19 was the residence of James Charnock Simpson in 1841 and newspaper proprietor Nathan Cohen in 1851.
      20 was the residence of builder George Lynn 1851-1871.
      40-45 were the backs of properties in Western Road1.
      The enclosure was bought by Brighton Borough Council from John Richard Abbey on 19 November 19522.
2ESRO BH/G/2/249
Clarence Street, Brighton Built 1820s. Lost in the Churchill Square development. See also Lower Clarence Street. Ba1826–Ke1973
Clarence Street, Portslade       Clarence Hotel/Inn. 1871-1881. Census1871
Clarence Yard At 19 Poplar Place. Ta1854—
Clarendon Place, Kemp Town

¶ East Cliff conservation area.
Formerly College Street.
      8, Clarendon Lodge is Grade II listed1.
1HE 1380401
Clarendon Place, Portslade Formerly small terraces, now industrial. Census1871; Pa1890—
Clarendon Road, Hove   Pa1877—
Clarendon Terrace, Marine Parade

¶ East Cliff conservation area
      1-6 were built 1856-59 by the Cheesmans, possibly designed by George Cheesman Jr, and named in honour of Lord Clarendon, the Foreign Secretary (1853-1859). The developer was William Percival Boxall of Belle Vue Hall (see also Percival Terrace) on land bought from Thomas Cubitt. Grade II listed1.
      2-3 was a residence of Stuart Rendel, 1st Baron Rendel of Hatchlands from 1903 until his death in 1913.
1HE 1380402
Clarendon Villas, Hove Extended to the east of Goldstone Villas before housing was fully developed in the area.
      8 Dickens' illustrator Phiz (Hablot Knight Browne, lived and died here.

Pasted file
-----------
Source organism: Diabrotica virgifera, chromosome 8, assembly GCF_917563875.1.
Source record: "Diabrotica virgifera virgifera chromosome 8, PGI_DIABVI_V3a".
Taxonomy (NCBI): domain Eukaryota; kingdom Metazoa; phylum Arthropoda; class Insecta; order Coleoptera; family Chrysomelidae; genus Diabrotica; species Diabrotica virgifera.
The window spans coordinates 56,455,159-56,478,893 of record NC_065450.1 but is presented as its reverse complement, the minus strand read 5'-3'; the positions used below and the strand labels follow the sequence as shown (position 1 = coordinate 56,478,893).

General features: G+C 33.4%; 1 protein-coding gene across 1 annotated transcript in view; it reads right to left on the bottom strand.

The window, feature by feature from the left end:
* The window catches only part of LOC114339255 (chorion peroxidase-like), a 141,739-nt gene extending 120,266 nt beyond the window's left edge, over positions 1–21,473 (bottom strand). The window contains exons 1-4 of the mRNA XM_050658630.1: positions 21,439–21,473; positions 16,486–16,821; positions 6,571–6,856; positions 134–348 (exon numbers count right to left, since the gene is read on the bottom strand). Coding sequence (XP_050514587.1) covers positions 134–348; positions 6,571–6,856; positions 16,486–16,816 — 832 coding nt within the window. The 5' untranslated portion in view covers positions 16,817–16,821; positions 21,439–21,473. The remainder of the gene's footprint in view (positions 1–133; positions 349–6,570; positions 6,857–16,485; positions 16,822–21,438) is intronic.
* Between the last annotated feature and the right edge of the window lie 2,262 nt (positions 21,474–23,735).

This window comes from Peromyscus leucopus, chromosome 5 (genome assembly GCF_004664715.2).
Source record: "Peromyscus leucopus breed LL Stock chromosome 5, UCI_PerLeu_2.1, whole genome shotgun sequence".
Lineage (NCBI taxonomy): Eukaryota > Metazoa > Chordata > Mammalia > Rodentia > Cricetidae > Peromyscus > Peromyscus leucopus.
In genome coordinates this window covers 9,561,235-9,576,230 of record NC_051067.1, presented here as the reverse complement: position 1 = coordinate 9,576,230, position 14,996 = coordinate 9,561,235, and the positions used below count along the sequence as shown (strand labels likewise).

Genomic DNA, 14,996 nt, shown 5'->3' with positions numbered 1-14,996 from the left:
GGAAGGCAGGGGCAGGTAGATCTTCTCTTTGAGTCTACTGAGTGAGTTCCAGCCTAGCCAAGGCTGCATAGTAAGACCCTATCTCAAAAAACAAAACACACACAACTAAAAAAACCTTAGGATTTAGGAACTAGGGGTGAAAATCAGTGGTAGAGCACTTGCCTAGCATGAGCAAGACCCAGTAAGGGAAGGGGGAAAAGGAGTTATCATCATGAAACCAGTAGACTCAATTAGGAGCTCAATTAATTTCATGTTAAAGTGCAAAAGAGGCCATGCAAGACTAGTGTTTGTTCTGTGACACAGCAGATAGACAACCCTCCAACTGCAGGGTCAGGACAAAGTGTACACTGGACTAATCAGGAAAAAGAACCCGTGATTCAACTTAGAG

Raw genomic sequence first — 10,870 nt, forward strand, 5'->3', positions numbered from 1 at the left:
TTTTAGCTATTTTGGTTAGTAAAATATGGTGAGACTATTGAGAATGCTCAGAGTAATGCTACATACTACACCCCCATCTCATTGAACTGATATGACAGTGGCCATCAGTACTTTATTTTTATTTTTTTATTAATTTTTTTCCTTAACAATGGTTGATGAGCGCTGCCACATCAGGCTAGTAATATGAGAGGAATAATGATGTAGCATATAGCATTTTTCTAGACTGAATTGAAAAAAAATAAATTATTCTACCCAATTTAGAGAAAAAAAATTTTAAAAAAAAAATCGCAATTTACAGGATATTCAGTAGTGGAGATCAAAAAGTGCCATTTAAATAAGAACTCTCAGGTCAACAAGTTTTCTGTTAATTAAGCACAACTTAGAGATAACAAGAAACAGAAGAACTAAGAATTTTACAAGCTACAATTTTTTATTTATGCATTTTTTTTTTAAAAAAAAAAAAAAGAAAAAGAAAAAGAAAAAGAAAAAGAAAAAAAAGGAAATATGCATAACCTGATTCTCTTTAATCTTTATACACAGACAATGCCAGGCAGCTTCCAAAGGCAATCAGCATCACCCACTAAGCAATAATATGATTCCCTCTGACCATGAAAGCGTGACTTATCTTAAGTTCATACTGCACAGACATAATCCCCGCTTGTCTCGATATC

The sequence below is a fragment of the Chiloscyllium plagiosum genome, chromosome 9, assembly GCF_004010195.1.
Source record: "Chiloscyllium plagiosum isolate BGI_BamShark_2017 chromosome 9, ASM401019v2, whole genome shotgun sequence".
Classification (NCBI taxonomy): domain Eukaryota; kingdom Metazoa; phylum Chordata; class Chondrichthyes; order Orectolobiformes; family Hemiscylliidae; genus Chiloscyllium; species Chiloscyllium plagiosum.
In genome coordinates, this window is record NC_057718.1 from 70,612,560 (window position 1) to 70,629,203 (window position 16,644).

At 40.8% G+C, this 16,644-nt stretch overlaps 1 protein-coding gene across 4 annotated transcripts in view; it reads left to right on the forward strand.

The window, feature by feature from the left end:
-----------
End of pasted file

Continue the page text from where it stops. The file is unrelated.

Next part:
56 indenture dated April 1879 from George Gallard to John Buckler1.
      Clarendon Centre (Church of Christ the King, CCK) was originally a non-denominational mission opened in 1885. It has had its current name since 1961 but is used now as an administrative centre, services being held at the premises in New England Street.
1ESRO amsgg/AMS6621/3/32
Clarendon Villas, Portslade   Pa1881—
Clarendon Villas Road, Hove 'Houses building' in Pa1882. Former name until 1889 of Bertram Road, which became Portland Road in 1894.
      Aldrington Hotel was the first building.
Clarke Avenue, Hove   Ke1949—
Clarkson Place Artisan. After 42 Essex Street, out of Lavender Street.. Ke1846–Pa1871
Clayton Road Inter-war years pebbledash council housing development named after local Sussex villages (cf, Glynde Road). No properties listed in Pi1925. Pi1925—
Clayton Way, Hangleton One of a group of adjoining roads named after Sussex villages. Ke1949—
Clermont Estate Developed by Alderman Daniel Friend, started in 1866. Clermont was a large house on the south side of Cumberland Road until the early 1880s. Comprises Clermont Road, Clermont Terrace, Cumberland Road and Lauriston Road.  
Clermont Road

¶ Preston Park conservation area.
Part of the Clermont estate. The bus shelter at the junction with London Road was extra large to accommodate passengers travelling on north from Preston Park railway station—no longer there and the stop is some distance from the junction but does have a seat.
      18, now a convenience store, was formerly a bakery and still has the ovens in the basement.
      19 was a clock-making and repair shop from 1893 until c2016.
      Preston Park Station. Opened as Preston station on 1 November 1869 and was renamed Preston Park in July 1879, four years prior to the creation of the public park in London Road. The cost of construction was split between the London Brighton & South Coast Railway and Daniel Friend, developer of the Clermont estate. The street-level building north of the entrance to the pedestrian tunnel was originally a post and telegraph office.
Clermont Terrace, Preston

¶ Preston Park conservation area.
Part of the Clermont estate, developed by Daniel Friend, started in 1866.
      Cherrington House. 1881.
      Wall postbox outside 27 bears the VR royal cipher.
      Clermont United Reform Church, formerly a Congregational church, was designed by J G Gibbins. The foundation stone is dated 4 April 1877 and the church opened on 18 September 1877. The land was a gift from Daniel Friend and Alderman Henry Abbey (?).
Clevedon Place Former name of Upper Sudeley Street. 'Other houses building' in Pa1871.
      4-6 was the Sussex County Hospital Nurses' Institution.